As you know, I ran a personal finance blog for two years. I created the blog for three reasons: (1) to help people with their finances, (2) to reinforce what I was learning, and (3) to make a living from blogging.

At the start of this blog, I absorbed everything I could on personal finance. I read the classics, Rich Dad Poor Dad by Robert Kiyosaki. I read The Intelligent Investor by Benjamin Graham, followed up by Think and Grow Rich by Napoleon Hill.

I read numerous other books in the following months and had a good grasp on personal finance. I gave advice to anyone who was willing to listen to me.

I would also write 2 posts per week about personal finance topics that I conjured up during the slow work day.

Do THIS, not that

In these posts I would pick an area people struggle with. Then I would tell them what to do.

Save 10% of your income. Open an IRA account. Don’t go into debt. You get the idea…

I felt like an authority. I believed as an authority it was up to me to tell people what to do.

It was all out of the goodness of my heart. Honestly. I didn’t think I was better than anyone. But I expressed what I thought people should do.

This began to trickle into my personal life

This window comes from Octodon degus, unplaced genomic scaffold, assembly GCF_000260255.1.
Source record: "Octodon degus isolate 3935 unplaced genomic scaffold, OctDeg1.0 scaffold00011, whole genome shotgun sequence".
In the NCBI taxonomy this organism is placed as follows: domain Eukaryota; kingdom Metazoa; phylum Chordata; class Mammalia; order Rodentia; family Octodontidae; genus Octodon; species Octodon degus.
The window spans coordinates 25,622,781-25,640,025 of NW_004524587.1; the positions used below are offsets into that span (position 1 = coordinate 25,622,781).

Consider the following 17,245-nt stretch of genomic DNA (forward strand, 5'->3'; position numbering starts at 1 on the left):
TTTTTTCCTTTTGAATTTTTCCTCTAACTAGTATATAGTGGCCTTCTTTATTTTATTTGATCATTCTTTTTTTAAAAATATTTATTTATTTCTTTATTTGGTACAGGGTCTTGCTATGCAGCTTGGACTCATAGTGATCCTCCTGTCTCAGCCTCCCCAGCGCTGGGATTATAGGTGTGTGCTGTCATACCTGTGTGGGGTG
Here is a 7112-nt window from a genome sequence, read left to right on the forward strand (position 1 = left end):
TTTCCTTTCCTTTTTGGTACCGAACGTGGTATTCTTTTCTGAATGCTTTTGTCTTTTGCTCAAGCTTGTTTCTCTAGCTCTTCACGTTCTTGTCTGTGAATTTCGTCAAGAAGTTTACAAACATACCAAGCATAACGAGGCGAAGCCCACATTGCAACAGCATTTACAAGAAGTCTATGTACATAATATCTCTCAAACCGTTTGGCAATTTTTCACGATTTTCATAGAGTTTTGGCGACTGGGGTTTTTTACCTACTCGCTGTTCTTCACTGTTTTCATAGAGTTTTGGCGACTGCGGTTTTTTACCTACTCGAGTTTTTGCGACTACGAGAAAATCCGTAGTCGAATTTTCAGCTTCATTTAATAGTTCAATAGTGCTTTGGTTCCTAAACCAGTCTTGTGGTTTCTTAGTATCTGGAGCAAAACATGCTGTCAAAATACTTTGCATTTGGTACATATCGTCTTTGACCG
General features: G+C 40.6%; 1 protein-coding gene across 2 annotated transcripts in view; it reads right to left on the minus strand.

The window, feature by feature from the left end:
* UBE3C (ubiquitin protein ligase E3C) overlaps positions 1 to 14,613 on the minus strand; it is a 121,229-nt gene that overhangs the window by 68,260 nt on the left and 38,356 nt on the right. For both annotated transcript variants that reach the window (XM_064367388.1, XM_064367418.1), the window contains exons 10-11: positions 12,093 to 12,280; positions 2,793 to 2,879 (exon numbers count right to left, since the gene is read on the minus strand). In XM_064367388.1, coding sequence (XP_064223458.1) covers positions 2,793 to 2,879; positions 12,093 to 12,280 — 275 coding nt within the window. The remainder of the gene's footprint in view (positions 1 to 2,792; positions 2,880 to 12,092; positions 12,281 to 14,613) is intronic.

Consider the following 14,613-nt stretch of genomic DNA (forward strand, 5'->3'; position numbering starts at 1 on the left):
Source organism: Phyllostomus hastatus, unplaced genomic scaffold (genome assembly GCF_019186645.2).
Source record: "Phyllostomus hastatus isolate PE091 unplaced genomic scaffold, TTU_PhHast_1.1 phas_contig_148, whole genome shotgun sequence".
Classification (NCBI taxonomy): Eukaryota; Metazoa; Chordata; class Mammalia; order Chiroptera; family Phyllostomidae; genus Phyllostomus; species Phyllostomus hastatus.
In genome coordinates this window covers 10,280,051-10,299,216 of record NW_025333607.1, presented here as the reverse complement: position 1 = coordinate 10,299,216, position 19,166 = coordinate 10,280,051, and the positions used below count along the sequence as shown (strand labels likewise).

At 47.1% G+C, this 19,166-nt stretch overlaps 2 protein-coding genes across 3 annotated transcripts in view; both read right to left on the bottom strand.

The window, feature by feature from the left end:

I would give advice to my girlfriend. “Do this instead.”

I would give advice to my sister. “Why are you doing it that way? Do it this way.”

I would have arguments with family members. I told them why they were wrong and why they should think about a particular situation differently. I’m not proud of those moments.

I had my view of the world and wanted everyone to conform to that view. Not necessarily in a negative way. It was just how I believed the world should be.

This changed last year

A year ago I became interested Buddhist concepts and philosophies. As I was reading, I came across a quote that stuck with me:

“Believe nothing, no matter where you read it, or who said it, no matter if I have said it, unless it agrees with your own reason and your own common sense.”

The Buddha himself essentially told people not to blindly follow what he said. It was his way of saying, try this yourself. If you like it, continue to use it. If not, move on.

And this idea struck a chord. All this time I was telling people what to do, what to think, what to believe.

I had my view of the world and what the right thing to do was. But that wasn’t the right thing to do.

The fault in giving advice